7. Initiating ART for first time, reinitiating therapy after stopping, or changing therapy due to virologic failure
  8. ART with at least 3 agents, including a protease inhibitor, a non-nucleoside reverse transcriptase inhibitor, or abacavir
  9. Methadone or buprenorphine maintenance therapy > 3 weeks, with no planned detoxification

Exclusion Criteria:

  1. Need to use ART dosed more frequently than twice daily,
  2. Need to use a liquid preparation of antiretroviral medication,
  3. Documented triple-class antiretroviral resistance (defined below),
  4. Participation in another study or program that includes directly observed therapy.
  5. Use of ART regimens that are expressly discouraged in DHHS HIV clinical care guidelines

Triple-class antiretroviral resistance will be defined according to IAS-USA interpretive guidelines: NRTI class - 3 thymidine or non-thymidine-associated mutations (excluding the M184V mutation) or a multi-nucleoside resistance mutation in reverse transcriptase; PI class - 3 protease mutations, including 1 primary mutation; NNRTI class - 1 primary (K103N or Y188L) or 2 secondary NNRTI-associated mutations in reverse transcriptase.

Information from the National Library of Medicine

To learn more about this study, you or your doctor may contact the study research staff using the contact information provided by the sponsor.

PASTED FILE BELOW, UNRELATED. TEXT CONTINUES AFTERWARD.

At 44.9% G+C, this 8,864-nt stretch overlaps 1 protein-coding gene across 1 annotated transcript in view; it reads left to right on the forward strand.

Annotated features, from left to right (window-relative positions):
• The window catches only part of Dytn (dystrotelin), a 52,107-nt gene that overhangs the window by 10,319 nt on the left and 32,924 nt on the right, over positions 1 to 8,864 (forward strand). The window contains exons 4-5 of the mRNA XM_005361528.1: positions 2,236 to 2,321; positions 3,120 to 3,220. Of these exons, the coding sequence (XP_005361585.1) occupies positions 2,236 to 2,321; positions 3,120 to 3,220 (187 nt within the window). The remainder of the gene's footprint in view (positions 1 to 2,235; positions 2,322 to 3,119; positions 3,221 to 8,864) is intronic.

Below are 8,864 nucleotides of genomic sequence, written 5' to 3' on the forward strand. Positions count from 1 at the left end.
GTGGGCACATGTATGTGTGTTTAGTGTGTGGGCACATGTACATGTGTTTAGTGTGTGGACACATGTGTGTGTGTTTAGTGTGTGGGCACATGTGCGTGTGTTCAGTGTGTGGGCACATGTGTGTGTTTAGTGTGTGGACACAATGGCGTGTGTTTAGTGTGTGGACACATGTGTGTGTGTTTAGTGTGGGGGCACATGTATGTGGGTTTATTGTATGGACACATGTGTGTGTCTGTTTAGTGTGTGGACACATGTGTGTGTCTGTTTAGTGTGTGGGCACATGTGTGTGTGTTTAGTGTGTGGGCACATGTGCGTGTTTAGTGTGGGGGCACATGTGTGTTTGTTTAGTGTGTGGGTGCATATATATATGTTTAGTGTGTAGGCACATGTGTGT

Please refer to this study by its identifier (NCT number): NCT00279110

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United States, Maryland
Baltimore VA Drug Dependency Program
Baltimore, Maryland, United States, 21201
Program for Alcohol and Other Drug Dependencies
Baltimore, Maryland, United States, 21205
Man Alive, Inc.
Baltimore, Maryland, United States, 21218
New Hope Treatment Center
Baltimore, Maryland, United States, 21223
Day Break Methadone Clinic
Baltimore, Maryland, United States, 21225
Sponsors and Collaborators
Johns Hopkins University
National Institute on Drug Abuse (NIDA)
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Principal Investigator: Gregory M. Lucas, MD, PhD Johns Hopkins University
Publications of Results:
Other Publications:
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Responsible Party: Gregory M. Lucas, MD PhD, Johns Hopkins University Identifier: NCT00279110    
Other Study ID Numbers: R01DA018577 ( U.S. NIH Grant/Contract )
First Posted: January 19, 2006    Key Record Dates
Last Update Posted: April 15, 2015
Last Verified: May 2011
Keywords provided by Johns Hopkins University:
Antiretroviral therapy
Heroin dependence
Additional relevant MeSH terms:
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Heroin Dependence
Opioid-Related Disorders
Substance-Related Disorders
Chemically-Induced Disorders
Mental Disorders
Anti-Retroviral Agents
Antiviral Agents
Anti-Infective Agents